A recent study, done by Harvard Business School, concluded that the real problem with attracting and retaining employees has more to do with the workplace environment, not pay or benefits. While the study did find that an adequate pay plan and offering an attractive benefits package did help with recruiting and retention, it’s not enough to satisfy the needs of employees, especially those of front-line workers.
      The study also stated that in 2021, many companies were convinced that giving raises, sign-on bonuses, and other perks would solve the worker shortage problem and prevent people from quitting. However, this strategy did not work. So, what does work regarding attracting quality people and keeping them employed?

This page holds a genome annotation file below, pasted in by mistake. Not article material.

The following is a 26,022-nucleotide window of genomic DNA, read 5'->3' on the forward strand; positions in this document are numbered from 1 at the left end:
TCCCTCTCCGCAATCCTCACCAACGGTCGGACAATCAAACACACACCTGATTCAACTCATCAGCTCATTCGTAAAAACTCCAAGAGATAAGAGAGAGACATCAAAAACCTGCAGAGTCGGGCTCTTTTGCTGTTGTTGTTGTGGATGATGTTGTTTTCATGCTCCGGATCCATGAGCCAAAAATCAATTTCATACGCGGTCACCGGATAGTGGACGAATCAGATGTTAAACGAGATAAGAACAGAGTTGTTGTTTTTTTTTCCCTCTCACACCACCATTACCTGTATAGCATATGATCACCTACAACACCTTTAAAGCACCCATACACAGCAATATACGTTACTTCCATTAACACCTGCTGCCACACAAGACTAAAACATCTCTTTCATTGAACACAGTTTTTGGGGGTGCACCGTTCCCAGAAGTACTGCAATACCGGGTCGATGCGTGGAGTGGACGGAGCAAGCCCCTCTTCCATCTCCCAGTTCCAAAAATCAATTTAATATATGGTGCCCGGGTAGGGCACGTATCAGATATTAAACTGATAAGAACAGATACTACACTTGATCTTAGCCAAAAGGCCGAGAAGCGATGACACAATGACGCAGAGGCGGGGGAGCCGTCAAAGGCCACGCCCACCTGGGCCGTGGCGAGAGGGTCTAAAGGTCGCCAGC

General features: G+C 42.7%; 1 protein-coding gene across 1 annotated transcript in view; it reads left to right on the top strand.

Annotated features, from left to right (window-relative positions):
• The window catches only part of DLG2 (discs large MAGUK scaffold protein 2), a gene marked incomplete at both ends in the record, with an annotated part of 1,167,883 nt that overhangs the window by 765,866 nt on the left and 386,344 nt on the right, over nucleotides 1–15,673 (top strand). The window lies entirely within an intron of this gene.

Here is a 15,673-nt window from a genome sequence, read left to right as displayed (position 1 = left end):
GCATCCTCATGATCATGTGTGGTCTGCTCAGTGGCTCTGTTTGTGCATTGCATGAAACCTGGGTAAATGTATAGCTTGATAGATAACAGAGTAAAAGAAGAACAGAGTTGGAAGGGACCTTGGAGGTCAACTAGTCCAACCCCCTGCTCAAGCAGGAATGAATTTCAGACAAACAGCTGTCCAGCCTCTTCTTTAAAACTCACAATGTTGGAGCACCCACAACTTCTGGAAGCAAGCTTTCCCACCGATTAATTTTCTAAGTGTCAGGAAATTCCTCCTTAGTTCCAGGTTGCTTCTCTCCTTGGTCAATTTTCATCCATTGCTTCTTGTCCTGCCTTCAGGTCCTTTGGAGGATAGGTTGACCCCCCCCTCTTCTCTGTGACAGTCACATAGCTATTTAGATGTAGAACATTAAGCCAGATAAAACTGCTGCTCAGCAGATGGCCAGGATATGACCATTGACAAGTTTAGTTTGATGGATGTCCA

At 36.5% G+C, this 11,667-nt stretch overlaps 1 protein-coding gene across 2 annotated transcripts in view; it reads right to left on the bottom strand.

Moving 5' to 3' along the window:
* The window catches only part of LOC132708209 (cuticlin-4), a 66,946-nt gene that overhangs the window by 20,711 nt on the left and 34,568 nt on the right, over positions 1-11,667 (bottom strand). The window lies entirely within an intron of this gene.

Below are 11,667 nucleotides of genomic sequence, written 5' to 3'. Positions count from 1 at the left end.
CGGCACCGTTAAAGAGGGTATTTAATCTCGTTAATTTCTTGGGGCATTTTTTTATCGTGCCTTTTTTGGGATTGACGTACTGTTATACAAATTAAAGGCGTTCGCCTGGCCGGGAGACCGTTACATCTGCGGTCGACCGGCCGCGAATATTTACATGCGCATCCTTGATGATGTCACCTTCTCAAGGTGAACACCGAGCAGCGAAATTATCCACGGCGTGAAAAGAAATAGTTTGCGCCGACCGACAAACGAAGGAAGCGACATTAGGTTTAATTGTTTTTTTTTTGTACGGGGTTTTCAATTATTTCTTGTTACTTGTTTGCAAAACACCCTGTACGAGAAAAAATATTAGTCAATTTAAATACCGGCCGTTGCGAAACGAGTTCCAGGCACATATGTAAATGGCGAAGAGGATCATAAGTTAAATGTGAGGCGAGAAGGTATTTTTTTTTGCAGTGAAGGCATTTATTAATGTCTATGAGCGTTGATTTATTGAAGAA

Essentially, it all comes down to the culture of your company.  Management: do all it can to consider the individual needs of your employees. Your employees want to feel that they have a voice, that their opinion counts, and that their role in your company is both respected and recognized. Yes, pay and a great benefits package will go a long way toward making your employees feel secure, but that’s only financial security. People want more than money.
      To attract and keep top talent requires creating a company that people feel proud to work for. You need to reach the hearts and minds of your employees. Become a leader that people are enthusiastic about working for. You want your employees bragging to their friends and family that your shop is a great place to work!
      Step one to attracting and retaining quality employees: Create an amazing workplace environment for your employees!  Trust me, happy employees make happy shop owners too!